March 6, 2014
by Alan Robinson

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Robinson: How much is Polamalu costing the Steelers — and is he worth it?


polamaluBy Alan Robinson

The first reaction among some Steelers fans when safety Troy Polamalu’s new, three-year contract was announced probably went something like this:

They gave a (soon-to-be) 33 -year-old safety who appears to be slowing down TWENTY million dollars?

Actually, they didn’t. In reality, the Steelers virtually assured that Polamalu will start and end his career with them, and at no additional cost than was previously budgeted.

They also freed up $4.5 million worth of salary cap space simply by shifting some numbers. By doing so, they also gave themselves an avenue to bring back Polamalu in 2015 — if he has the kind of season in 2014 than he had last season — for a relatively affordable $6 million base salary.

Here’s how they did it, according to figures on file with the NFLPA and first reported by the Baltimore Sun:

– Polamalu’s base salary of $8.25 million in 2014 (as negotiated in his last contract in 2011) was reduced from $8.25 million to $1.5 million. The remaining $6.75 million was converted into a guaranteed signing bonus that can be spread over the three-year life of the contract for salary cap purposes, or $2.25 million per season.

– Polamalu’s cap hit drops from $10.89 million (that $8.25 million salary, plus the $2,637,000 pro-rated share of his previous signing bonus) to $6,387,000 in 2014 (his $1.5 million base salary, the $2.25 million share of his new signing bonus and the $2,637,000 share of his former signing bonus, which does not go away for cap purposes). The cap charge will be only the eighth highest for an NFL safety, according to Spotrac.

– His base salaries the next two seasons (if he’s still playing) will be $6 million in 2015 and $5.75 million in 2016, with a salary cap charge of $8.25 million in 2015 and $8 million in 2016.

– The only additional financial burden taken on by the Steelers in the new deal — remember, Polamalu is guaranteed no more money than before — is that Polamalu’s dead money (which must be counted under the cap, regardless of whether he is on the team or not) is $9,387,000 for this season, $4,500,000 in 2015 and $2,250,000 in 2016. Previously, there was no dead money for 2015 and 2016 because Polamalu wasn’t under contract for those seasons.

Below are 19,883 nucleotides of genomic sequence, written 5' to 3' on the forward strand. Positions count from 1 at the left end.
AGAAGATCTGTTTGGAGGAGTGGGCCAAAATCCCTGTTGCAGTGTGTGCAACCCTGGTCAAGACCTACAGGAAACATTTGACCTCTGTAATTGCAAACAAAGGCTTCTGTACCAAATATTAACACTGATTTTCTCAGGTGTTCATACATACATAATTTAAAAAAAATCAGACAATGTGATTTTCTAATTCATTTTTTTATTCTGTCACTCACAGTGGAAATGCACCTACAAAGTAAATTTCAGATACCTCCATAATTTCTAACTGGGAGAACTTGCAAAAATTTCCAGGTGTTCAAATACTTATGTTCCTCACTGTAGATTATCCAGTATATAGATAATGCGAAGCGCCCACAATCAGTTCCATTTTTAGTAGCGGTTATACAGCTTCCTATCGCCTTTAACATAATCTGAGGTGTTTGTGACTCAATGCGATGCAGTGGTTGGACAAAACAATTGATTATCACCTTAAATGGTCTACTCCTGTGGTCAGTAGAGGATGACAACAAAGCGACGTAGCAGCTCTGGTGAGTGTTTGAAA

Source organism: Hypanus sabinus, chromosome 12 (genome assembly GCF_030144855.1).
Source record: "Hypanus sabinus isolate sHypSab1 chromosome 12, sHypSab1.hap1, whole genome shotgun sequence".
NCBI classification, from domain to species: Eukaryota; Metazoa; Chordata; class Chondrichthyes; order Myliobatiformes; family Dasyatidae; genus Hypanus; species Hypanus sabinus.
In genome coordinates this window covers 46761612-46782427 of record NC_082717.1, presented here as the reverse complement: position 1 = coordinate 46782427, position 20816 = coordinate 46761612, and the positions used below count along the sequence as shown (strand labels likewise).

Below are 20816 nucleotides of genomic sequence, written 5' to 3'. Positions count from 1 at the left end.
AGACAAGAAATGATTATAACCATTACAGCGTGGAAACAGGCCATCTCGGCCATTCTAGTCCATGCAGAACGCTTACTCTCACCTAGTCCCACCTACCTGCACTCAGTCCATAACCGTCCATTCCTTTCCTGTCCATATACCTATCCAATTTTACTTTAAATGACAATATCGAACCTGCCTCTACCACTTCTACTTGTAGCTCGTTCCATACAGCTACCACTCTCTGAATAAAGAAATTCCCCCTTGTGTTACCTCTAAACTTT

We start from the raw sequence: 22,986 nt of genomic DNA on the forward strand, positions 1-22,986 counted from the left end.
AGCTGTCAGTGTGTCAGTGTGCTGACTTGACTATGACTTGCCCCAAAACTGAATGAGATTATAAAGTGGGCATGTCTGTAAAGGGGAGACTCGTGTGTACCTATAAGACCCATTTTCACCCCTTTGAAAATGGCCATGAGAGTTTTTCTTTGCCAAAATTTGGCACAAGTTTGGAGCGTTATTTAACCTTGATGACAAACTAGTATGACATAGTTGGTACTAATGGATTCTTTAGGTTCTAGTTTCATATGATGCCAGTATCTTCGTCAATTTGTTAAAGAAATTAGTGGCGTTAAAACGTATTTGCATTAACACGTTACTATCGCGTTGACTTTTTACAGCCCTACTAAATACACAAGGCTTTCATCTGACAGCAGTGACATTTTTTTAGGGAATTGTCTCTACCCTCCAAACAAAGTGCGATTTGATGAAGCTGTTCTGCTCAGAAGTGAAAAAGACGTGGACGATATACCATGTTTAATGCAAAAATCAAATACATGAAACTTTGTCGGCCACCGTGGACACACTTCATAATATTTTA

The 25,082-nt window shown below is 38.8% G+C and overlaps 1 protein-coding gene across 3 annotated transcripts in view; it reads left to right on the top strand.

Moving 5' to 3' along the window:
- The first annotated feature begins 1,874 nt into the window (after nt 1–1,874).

So, other than incurring dead money that will count against the cap in 2015 or 2016 if Polamalu isn’t playing any longer, the Steelers aren’t taking on any additional financial burden by extending Polamalu.

Is he worth the money?

Based on Pro Football Focus’ player performance evaluations, he is.

While Polamalu’s skills have eroded some from his career peak during the Steelers’ 2008 Super Bowl-winning season, he remains one of the NFL’s best safeties — even though he often played out of position last season as an inside linebacker.

Pro Football Focus rated him as the Steelers’ best defensive player with a plus rating of 12.2; Cam Heyward was second at 11.3, William Gay was third at 11.1.

Polamalu also ranked FIFTH overall among all NFL safeties (ahead of players such as Jairus Byrd of Buffalo, Earl Thomas of Seattle and Antrel Rolle of the Giants), trailing only Devin McCourty of New England, Will Hill of the Giants, T.J. Ward of Cleveland and Eric Berry of Kansas City.

In pass coverage — an area where some Steelers fans appear to believe Polamalu has slipped — he was SECOND in the league with a 13.9 rating, trailing only McCourty (14.1). Berry and Thomas were immediately behind him. According to Pro Football Focus, he gave up 25 catches for 20 yards and one touchdown; a good chunk of that yardage came as he allowed for 92 yards and a touchdown in the 55-31 Steelers loss at New England.